Philosophical writings on “the good life” by the great Roman orator, in a vital new translation
In the first century BC, Marcus Tullius Cicero, Roman orator, statesman, and defender of republican values, created these philosophical treatises on such diverse and trenchant topics as friendship, religion, death, fate, and scientific inquiry. This lucid and lively new translation renders the great Roman’s writings accessible to modern readers as never before. Cicero was a pragmatist at heart, but his philosophies were frequently personal and ethical, drawn not from abstract reasoning but from careful observation of the world. The resulting work reminds us of the importance of social ties, the question of free will, and the justification of creative endeavor.
For more than seventy years, Penguin has been the leading publisher of classic literature in the English-speaking world. With more than 1,700 titles, Penguin Classics represents a global bookshelf of the best works throughout history and across genres and disciplines. Readers trust the series to provide authoritative texts enhanced by introductions and notes by distinguished scholars and contemporary authors, as well as up-to-date translations by award-winning translators.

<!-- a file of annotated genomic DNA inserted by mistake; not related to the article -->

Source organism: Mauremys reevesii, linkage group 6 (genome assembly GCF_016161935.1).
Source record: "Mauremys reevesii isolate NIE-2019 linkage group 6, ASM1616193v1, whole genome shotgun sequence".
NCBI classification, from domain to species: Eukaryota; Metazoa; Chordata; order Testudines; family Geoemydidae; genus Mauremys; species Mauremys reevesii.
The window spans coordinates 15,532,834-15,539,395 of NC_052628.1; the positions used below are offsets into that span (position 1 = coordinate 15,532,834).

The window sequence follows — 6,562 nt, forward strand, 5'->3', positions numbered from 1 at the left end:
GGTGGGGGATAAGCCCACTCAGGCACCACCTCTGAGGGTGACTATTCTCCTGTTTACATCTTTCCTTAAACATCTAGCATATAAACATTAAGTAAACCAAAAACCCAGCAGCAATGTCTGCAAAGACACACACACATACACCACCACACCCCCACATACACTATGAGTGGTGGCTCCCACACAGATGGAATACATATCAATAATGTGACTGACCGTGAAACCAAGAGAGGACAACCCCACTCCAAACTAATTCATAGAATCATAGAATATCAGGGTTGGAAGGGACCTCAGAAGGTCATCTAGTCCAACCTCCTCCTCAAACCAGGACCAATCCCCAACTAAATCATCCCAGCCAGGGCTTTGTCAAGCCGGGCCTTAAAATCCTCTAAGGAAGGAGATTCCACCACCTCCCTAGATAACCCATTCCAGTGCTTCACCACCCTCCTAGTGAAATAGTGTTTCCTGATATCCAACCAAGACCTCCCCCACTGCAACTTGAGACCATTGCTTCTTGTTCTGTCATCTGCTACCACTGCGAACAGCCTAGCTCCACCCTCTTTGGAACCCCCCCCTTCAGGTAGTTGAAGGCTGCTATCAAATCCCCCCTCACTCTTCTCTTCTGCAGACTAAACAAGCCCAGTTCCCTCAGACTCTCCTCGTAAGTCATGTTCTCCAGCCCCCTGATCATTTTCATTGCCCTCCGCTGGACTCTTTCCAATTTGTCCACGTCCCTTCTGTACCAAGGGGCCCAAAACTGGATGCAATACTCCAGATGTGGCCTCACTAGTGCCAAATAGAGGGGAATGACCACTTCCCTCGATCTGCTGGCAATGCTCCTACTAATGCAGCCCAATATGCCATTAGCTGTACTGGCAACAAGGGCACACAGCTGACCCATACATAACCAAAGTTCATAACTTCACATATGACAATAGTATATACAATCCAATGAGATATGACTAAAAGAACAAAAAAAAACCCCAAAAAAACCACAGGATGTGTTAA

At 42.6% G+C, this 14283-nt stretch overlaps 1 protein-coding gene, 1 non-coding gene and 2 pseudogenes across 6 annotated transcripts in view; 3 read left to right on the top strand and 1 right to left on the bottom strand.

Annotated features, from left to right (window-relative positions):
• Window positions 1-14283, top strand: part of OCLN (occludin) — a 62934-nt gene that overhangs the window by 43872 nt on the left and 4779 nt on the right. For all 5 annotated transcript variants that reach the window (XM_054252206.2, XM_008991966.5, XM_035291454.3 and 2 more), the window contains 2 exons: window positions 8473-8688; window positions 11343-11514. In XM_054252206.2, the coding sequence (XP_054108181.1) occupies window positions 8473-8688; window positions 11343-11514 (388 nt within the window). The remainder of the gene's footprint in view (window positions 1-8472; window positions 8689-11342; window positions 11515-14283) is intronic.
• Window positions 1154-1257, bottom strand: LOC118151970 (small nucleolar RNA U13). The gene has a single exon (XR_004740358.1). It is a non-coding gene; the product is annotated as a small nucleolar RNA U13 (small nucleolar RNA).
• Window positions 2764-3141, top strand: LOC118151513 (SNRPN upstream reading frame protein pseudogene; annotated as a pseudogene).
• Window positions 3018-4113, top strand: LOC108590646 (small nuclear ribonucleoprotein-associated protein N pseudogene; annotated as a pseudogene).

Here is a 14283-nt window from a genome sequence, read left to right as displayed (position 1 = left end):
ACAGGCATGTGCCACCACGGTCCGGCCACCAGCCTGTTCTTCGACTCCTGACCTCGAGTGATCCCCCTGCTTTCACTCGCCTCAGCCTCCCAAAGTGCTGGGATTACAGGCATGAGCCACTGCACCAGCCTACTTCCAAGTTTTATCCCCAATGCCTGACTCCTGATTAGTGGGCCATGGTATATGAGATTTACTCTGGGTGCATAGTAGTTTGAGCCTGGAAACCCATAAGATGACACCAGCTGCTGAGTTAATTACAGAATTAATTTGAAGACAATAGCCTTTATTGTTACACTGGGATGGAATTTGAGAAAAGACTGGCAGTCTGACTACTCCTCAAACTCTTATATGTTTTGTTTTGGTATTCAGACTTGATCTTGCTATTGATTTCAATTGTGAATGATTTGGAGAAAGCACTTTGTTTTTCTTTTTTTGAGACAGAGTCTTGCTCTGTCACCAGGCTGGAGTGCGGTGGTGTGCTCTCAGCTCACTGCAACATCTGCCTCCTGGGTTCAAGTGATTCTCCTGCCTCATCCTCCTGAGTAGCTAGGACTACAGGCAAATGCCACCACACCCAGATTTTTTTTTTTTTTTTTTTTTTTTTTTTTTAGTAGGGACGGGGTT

Marcus Tullius Cicero (106-43 BC), Roman orator and statesman, was born at Arpinum of a wealthy local family. He was taken to Rome for his education with the idea of a public career and by the year 70 he had… More about Marcus Tullius Cicero
Paperback | $16.00
Published by Penguin Classics Nov 27, 2012| 240 Pages| 5-1/16 x 7-3/4| ISBN 9780140455564